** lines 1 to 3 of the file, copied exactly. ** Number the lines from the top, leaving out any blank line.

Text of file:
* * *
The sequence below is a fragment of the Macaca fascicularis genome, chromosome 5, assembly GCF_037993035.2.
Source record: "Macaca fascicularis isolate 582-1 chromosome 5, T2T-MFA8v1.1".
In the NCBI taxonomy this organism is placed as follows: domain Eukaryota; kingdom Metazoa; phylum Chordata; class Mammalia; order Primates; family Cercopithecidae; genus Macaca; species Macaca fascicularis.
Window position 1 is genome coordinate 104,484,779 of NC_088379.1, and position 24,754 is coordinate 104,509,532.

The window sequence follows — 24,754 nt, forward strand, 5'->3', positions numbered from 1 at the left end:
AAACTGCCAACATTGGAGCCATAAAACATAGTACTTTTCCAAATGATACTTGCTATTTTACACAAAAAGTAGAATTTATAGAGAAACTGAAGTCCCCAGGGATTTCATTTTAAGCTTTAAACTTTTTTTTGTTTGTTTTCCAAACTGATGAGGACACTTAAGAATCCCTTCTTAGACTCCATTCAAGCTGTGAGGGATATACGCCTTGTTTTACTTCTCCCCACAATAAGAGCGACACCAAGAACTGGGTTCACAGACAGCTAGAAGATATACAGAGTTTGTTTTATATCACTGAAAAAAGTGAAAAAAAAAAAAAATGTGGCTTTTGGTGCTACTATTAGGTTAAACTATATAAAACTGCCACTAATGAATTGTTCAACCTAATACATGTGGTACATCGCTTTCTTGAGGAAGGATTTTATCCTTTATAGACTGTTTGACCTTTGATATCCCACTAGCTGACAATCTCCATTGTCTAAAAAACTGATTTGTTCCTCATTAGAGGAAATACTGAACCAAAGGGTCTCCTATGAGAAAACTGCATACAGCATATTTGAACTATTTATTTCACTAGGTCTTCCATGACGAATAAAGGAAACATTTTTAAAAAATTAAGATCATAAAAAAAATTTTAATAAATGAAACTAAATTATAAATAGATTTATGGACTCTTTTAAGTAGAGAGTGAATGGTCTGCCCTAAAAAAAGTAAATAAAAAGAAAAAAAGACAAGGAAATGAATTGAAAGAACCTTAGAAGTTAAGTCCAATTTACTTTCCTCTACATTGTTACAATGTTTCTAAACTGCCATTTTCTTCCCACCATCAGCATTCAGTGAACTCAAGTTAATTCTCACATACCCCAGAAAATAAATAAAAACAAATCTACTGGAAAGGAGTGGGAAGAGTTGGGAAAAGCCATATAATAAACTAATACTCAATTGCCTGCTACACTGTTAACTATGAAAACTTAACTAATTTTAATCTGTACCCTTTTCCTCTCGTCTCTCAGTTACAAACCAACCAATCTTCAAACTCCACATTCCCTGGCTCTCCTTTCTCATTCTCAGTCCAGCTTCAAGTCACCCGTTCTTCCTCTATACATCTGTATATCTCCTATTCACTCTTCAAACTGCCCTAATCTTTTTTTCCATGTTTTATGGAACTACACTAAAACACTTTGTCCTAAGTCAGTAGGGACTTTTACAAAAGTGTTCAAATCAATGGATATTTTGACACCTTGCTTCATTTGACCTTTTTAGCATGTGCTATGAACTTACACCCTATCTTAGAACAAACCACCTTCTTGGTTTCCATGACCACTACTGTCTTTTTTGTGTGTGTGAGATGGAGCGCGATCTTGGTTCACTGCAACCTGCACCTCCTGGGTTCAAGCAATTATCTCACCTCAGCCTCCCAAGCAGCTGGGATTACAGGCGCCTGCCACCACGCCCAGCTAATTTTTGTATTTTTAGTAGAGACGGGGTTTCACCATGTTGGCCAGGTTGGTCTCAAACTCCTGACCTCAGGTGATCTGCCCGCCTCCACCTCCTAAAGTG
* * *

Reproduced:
The sequence below is a fragment of the Macaca fascicularis genome, chromosome 5, assembly GCF_037993035.2.
Source record: "Macaca fascicularis isolate 582-1 chromosome 5, T2T-MFA8v1.1".
In the NCBI taxonomy this organism is placed as follows: domain Eukaryota; kingdom Metazoa; phylum Chordata; class Mammalia; order Primates; family Cercopithecidae; genus Macaca; species Macaca fascicularis.